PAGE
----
Santa Maria Sun / Cover Story
The following articles were printed from Santa Maria Sun [santamariasun.com] - Volume 14, Issue 32
Eco-art: Santa Maria craftsman makes wine barrels into beautiful furniture
By AMY ASMAN
Jose Pedro Meza Santos has intimate knowledge of wine’s lifecycle. When he moved to the United States from Mexico 27 years ago, he picked grapes as a field hand. Four years and several college courses in English later, he served as floor supervisor at winemaking plants for Cambria Winery, then Meridian Vineyards.
But when Meridian shut down its Santa Maria plant and moved north to Paso, Meza decided it was time to try something new. He stayed close to his wine roots and started selling wine-barrel planters at festivals and at roadside stands.
“I’d be selling planters to other people who would make furniture out of them and I’d always say, ‘Someday I’m going to do that. Someday I’m going to do that,’” he said.
About five years ago, Meza finally made good on his promise.
Now, with the help of his family, he makes and sells all kinds of furniture assembled from used wine barrels. He owns a store in Solvang and, starting this month, he’s selling pieces at his workshop in Santa Maria.
“You could use the barrels as planters, but furniture will last forever,” Meza told the Sun while on a tour of the workshop.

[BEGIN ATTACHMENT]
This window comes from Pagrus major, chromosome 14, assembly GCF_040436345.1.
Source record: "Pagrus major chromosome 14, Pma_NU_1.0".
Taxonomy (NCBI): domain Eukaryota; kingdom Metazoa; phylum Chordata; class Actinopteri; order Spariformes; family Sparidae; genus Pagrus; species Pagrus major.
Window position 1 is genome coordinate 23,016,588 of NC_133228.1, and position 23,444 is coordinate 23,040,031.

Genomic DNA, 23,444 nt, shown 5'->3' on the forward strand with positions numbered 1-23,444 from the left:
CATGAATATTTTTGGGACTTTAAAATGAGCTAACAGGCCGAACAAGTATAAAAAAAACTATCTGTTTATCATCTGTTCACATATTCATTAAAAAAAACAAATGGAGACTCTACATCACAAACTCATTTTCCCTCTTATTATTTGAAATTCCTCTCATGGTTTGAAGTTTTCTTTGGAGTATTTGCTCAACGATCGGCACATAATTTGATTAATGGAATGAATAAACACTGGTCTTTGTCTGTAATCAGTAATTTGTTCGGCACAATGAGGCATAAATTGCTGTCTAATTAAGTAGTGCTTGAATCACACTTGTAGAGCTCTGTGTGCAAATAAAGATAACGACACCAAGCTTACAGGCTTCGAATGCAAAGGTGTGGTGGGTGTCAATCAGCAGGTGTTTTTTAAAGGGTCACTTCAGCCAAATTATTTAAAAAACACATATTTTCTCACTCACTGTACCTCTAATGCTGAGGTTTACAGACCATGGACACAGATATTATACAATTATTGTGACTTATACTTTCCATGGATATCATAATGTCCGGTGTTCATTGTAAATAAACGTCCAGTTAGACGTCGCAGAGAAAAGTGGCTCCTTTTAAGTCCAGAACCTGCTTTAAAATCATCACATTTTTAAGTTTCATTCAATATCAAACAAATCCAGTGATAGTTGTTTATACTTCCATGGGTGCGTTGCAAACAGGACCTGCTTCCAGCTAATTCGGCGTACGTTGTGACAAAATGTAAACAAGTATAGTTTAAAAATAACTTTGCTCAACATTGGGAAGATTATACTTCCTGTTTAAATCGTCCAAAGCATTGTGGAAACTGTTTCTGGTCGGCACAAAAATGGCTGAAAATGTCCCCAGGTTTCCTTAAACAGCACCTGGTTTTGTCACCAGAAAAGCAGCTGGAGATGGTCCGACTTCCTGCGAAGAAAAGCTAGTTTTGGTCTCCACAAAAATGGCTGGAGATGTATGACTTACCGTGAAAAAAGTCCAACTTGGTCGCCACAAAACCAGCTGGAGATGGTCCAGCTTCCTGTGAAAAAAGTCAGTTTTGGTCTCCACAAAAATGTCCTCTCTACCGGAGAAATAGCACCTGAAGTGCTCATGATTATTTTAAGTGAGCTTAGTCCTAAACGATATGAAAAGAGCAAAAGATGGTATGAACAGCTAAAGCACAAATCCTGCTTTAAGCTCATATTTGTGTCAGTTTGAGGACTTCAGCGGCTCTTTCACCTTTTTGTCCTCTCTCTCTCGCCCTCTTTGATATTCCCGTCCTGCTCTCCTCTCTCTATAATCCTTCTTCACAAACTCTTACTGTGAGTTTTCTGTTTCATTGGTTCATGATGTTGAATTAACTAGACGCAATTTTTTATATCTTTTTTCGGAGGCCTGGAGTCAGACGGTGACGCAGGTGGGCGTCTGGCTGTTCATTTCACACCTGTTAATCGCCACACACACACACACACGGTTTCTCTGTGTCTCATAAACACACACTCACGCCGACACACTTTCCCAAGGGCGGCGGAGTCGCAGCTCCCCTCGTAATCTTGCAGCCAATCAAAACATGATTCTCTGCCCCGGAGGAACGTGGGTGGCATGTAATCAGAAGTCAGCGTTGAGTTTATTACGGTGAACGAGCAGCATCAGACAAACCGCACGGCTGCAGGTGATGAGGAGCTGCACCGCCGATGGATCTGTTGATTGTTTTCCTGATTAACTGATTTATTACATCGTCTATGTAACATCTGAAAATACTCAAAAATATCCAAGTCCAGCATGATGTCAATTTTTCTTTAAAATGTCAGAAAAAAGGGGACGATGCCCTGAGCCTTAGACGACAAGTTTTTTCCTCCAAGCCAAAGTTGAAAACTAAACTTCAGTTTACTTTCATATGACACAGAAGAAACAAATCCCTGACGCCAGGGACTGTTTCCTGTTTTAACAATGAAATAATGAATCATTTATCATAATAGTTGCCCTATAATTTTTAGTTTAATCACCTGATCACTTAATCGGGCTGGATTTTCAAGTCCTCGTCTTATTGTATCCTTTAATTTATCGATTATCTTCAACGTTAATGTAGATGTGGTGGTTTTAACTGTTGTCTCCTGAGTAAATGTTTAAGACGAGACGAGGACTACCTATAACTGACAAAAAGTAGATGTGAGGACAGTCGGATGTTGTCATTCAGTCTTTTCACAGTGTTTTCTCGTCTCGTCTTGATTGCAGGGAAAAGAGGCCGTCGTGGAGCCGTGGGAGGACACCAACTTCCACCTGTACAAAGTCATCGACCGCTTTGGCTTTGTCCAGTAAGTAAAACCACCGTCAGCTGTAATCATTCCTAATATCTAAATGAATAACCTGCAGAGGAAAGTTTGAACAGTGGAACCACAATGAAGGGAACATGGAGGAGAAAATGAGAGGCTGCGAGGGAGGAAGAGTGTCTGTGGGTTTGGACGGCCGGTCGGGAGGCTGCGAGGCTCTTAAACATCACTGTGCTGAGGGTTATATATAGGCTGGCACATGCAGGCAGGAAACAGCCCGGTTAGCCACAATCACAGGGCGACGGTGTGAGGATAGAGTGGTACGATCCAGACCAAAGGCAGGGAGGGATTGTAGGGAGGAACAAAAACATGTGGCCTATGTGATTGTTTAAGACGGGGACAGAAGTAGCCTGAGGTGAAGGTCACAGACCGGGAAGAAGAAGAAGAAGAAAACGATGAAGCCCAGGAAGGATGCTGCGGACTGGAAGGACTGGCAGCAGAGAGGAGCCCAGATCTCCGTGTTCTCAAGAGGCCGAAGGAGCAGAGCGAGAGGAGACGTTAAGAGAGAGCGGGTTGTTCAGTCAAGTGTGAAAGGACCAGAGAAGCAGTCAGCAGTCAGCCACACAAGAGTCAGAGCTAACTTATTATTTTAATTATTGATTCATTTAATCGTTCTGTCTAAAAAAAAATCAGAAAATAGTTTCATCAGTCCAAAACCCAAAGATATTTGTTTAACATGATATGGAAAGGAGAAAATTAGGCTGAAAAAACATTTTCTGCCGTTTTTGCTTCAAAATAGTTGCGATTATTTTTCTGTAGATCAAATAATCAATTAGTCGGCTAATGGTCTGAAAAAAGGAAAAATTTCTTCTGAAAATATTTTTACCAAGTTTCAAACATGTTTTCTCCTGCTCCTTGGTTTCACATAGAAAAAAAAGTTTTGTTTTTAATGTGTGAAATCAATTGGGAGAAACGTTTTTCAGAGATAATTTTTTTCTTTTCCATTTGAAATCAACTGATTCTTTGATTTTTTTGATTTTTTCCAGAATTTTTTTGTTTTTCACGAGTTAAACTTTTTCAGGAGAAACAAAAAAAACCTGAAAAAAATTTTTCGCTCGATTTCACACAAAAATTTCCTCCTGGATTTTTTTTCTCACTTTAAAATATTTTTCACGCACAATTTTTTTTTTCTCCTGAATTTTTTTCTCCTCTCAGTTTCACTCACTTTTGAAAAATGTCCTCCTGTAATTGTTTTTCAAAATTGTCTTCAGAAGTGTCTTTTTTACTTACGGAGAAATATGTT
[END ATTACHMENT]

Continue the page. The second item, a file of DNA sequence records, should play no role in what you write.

Here are some of the pieces he makes: Lazy Susans, cutting boards, platters, wine racks, chairs, benches, bistro tables, and stools. He also makes decorative crosses and wine carriers.
“People like to give those as wedding presents,” he said of the carriers.
When the barrels get to the workshop, Meza and his employees open them up and leave them to dry—for one year.
“If you don’t let it dry long enough, there will be too much moisture in the wood,” he explained.
After the drying time, the craftsmen scrape about a quarter inch off of the insides to get rid of any still damp, unusable wood. Then they take the barrels apart and use the pieces to make furniture. The wine stains give the wood a beautiful burgundy finish, which is advanced by a mineral oil and Vitamin E polish.
Meza said his favorite pieces to make are the wine racks, “because I like to drink wine. I make a little bit of wine, too. Not for commercial use, but for personal use.”
Most of the pieces he makes are custom orders.
“A lot of ideas come from my customers,” he said.
Now take a peek inside Meza’s workshop and see how those ideas come to life.
PHOTOS BY STEVE E. MILLER
VIDEOS BY STEVE E. MILLER
Unclaimed property: Nobody wants to take responsibility for maintaining a little piece of no man's land in Cambria SLO Supervisors to recast vote on groundwater course change Proposed HUD cuts concern local nonprofits Central Coast mourns death of SLOStringer Matthew Frank Forden's to leave downtown SLO SLO City Council shows support for night hiking Rolling stoned: Setting DUI limits for marijuana in California could prove difficult